In April 2021, Google changed how they assess content which ‘reviews’ products and services. The “Product reviews update” made it harder for pages that do little more than “summarize a bunch of products” to rank highly. But, unlike many other Google updates, this one came with a cheat sheet that describes what site editors need to do in order to outperform their competitors. And there’s a ton which we can all learn from these guidelines.
Table of contents
- Browsing reviews is rarely a great user experience
- Google’s Product Reviews update introduces new quality requirements
- “But my site doesn’t publish reviews!”
- Most searches are a type of ‘review’
- This focus on trust and quality isn’t new
- Because Google isn’t just a machine
- These are all the same kinds of quality questions
- A combined cheat-sheet for high-quality content
- For the search engine results page:
- For product (or service) pages:
- In conclusion
Browsing reviews is rarely a great user experience
If you’ve ever researched a purchase decision online, you’ve almost certainly ended up on websites and pages which just aren’t very helpful when it comes to assessing, comparing, and finally picking a product. Many reviews pages might show you a few product recommendations, but they don’t help you to weigh the options, understand the details, or really explore the trade-offs and benefits of each choice.
These kinds of poor experiences are a problem. Searching for product reviews, comparisons and information is a huge part of how we use Google, and how we spend our time online. So it’s no surprise that Google is taking steps to make sure that the pages we find are helpful, trustworthy, and reliable.
Google’s Product Reviews update introduces new quality requirements
By way of announcing the update, Google published a page of documentation on their Google Search Central blog. It’s a great post, which goes into depth in describing the kinds of questions that content creators should ask themselves when publishing reviews.
The guidelines set a high bar. They expect original research, deep competitor analysis, and long-form comparison content – and that’s just for starters. If you’re going to review products, you need to do far more than just present a list of options with quick “pros and cons”. If you want your reviews to rank, you need to prove that you have the expertise and rigor to make a valid, unbiased analysis and comparison.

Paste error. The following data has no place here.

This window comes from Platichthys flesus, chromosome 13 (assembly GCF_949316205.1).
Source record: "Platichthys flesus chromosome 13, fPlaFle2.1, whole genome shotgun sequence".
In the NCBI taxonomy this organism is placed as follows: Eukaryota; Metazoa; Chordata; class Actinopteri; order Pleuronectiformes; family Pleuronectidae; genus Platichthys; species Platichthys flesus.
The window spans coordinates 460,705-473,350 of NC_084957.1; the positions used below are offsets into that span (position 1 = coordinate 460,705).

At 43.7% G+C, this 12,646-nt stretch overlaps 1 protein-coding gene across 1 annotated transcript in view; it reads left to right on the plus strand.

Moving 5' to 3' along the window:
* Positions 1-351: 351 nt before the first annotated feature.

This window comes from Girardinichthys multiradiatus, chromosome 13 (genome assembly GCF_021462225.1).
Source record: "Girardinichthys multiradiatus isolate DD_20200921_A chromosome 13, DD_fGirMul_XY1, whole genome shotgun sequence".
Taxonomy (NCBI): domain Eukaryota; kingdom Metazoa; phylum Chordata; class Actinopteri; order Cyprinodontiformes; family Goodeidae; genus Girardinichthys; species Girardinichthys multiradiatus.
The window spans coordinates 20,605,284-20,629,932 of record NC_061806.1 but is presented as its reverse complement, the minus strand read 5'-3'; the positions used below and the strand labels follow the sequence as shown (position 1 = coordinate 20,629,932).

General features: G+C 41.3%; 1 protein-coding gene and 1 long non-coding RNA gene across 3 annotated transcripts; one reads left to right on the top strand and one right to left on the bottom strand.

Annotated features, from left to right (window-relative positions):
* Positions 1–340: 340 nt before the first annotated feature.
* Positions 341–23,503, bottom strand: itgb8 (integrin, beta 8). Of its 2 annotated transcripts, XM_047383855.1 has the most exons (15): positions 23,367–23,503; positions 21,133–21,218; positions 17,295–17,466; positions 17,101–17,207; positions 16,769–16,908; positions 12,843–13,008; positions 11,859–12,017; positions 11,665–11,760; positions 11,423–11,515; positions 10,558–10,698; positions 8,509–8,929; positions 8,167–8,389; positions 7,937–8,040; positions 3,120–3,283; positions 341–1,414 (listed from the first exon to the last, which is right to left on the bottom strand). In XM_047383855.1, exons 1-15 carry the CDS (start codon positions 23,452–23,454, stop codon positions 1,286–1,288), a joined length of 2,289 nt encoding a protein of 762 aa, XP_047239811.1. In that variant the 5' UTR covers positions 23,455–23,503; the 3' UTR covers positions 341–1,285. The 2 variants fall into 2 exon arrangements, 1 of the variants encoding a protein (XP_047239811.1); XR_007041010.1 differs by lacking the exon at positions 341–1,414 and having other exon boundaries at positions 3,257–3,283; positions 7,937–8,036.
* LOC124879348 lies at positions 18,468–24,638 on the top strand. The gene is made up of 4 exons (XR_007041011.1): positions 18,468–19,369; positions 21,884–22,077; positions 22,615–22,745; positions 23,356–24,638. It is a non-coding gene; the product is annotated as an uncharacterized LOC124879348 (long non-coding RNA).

Take a look at some of their example questions. We’ve emphasized the bits which we think really stand out. Bear in mind that these aren’t things that they’re explicitly measuring; they’re examples of the kinds of quality assessments their systems are trying to make based on the data that they collect and analyze.
They ask if your reviews:
- Express expert knowledge about products where appropriate?
- Provide quantitative measurements about how a product measures up in various categories of performance?
- Explain what sets a product apart from its competitors?
- Cover comparable products to consider, or explain which products might be best for certain uses or circumstances?
- Discuss the benefits and drawbacks of a particular product, based on research into it?
- Identify key decision-making factors for the product’s category and how the product performs in those areas?
This is a lot to ask! These requirements might represent hours – maybe even days – of work. But if you write reviews on your website, you need to try to meet (and exceed) these standards. If you fall short, you may find that competitors with better content outpace and outperform you in the search results.
“But my site doesn’t publish reviews!”
Even if your website doesn’t publish reviews, there’s a lot that you can learn and use here. The levels of depth, rigor, and authenticity that Google requires for review pages aren’t radically different from the expectations they have of ‘normal’ content. Your blog posts, product pages, and own content should aim to meet the kinds of quality levels described in this checklist.
These are the kinds of expectations that Google has of all of our content – because they’re the expectations that our users have of our content. They’re also the kinds of questions our users ask as part of the search process itself.
Most searches are a type of ‘review’
When you search on Google, you review the results. You compare websites, decide which to click, decide whether to stay, and decide whether to convert. You do this based on what you know, what you see, and the experience you have as you walk through those processes.
That means that we can take Google’s review guidelines, and apply them to the entire search experience. We can think about how users search, how they form opinions and preferences, and how we might use these guidelines to improve our own performance.
Many of these questions can apply even before the user reaches your webpage. Is your brand recognizable and memorable? Have you optimized your snippet, to present your page in the best possible way? Is it clear what sets you apart, and where you have specialist expertise?
Users will look for clues, and make decisions (consciously or otherwise) based on what they see, all the way through their journey. Your audience is constantly reviewing you, versus your competitors.